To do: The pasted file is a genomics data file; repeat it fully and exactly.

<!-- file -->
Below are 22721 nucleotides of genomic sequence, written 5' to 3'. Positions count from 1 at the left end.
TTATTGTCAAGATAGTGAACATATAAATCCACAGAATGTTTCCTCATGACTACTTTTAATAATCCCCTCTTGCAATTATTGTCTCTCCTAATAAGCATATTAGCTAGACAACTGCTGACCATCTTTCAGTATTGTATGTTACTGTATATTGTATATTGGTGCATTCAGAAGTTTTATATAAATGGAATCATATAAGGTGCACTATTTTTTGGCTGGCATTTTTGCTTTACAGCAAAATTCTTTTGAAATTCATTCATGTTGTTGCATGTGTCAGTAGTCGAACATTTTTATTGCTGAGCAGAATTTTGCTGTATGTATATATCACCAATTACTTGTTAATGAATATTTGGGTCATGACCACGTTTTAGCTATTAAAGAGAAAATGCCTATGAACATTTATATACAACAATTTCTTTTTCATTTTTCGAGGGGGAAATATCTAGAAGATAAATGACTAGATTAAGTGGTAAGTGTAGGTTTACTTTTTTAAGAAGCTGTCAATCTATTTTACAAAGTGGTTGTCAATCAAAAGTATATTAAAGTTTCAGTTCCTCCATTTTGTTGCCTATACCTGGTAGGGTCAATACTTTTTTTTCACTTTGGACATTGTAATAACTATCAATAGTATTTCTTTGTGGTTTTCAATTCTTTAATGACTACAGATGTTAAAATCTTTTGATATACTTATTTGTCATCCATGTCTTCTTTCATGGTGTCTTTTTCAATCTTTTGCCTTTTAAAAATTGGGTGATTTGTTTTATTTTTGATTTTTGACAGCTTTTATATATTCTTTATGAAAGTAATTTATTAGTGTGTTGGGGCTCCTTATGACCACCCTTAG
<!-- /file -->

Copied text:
Below are 22721 nucleotides of genomic sequence, written 5' to 3'. Positions count from 1 at the left end.
TTATTGTCAAGATAGTGAACATATAAATCCACAGAATGTTTCCTCATGACTACTTTTAATAATCCCCTCTTGCAATTATTGTCTCTCCTAATAAGCATATTAGCTAGACAACTGCTGACCATCTTTCAGTATTGTATGTTACTGTATATTGTATATTGGTGCATTCAGAAGTTTTATATAAATGGAATCATATAAGGTGCACTATTTTTTGGCTGGCATTTTTGCTTTACAGCAAAATTCTTTTGAAATTCATTCATGTTGTTGCATGTGTCAGTAGTCGAACATTTTTATTGCTGAGCAGAATTTTGCTGTATGTATATATCACCAATTACTTGTTAATGAATATTTGGGTCATGACCACGTTTTAGCTATTAAAGAGAAAATGCCTATGAACATTTATATACAACAATTTCTTTTTCATTTTTCGAGGGGGAAATATCTAGAAGATAAATGACTAGATTAAGTGGTAAGTGTAGGTTTACTTTTTTAAGAAGCTGTCAATCTATTTTACAAAGTGGTTGTCAATCAAAAGTATATTAAAGTTTCAGTTCCTCCATTTTGTTGCCTATACCTGGTAGGGTCAATACTTTTTTTTCACTTTGGACATTGTAATAACTATCAATAGTATTTCTTTGTGGTTTTCAATTCTTTAATGACTACAGATGTTAAAATCTTTTGATATACTTATTTGTCATCCATGTCTTCTTTCATGGTGTCTTTTTCAATCTTTTGCCTTTTAAAAATTGGGTGATTTGTTTTATTTTTGATTTTTGACAGCTTTTATATATTCTTTATGAAAGTAATTTATTAGTGTGTTGGGGCTCCTTATGACCACCCTTAG